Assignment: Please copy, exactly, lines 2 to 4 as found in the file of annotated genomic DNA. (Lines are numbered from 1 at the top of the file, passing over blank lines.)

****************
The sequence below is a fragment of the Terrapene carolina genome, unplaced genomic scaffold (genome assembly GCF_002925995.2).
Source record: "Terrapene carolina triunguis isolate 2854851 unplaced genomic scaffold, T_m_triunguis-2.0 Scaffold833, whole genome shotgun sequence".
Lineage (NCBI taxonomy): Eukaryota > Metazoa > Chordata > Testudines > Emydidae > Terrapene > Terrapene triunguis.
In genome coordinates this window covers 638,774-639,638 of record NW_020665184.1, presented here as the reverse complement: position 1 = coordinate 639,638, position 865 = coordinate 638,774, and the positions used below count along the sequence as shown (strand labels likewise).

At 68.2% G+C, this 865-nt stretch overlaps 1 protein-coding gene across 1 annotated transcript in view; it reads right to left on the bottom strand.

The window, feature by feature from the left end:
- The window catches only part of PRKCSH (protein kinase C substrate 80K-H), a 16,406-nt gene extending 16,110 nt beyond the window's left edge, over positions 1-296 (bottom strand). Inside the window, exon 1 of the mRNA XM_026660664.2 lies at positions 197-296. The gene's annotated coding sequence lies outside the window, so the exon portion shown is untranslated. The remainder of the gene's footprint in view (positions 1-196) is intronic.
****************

Source record: "Terrapene carolina triunguis isolate 2854851 unplaced genomic scaffold, T_m_triunguis-2.0 Scaffold833, whole genome shotgun sequence".
Lineage (NCBI taxonomy): Eukaryota > Metazoa > Chordata > Testudines > Emydidae > Terrapene > Terrapene triunguis.
In genome coordinates this window covers 638,774-639,638 of record NW_020665184.1, presented here as the reverse complement: position 1 = coordinate 639,638, position 865 = coordinate 638,774, and the positions used below count along the sequence as shown (strand labels likewise).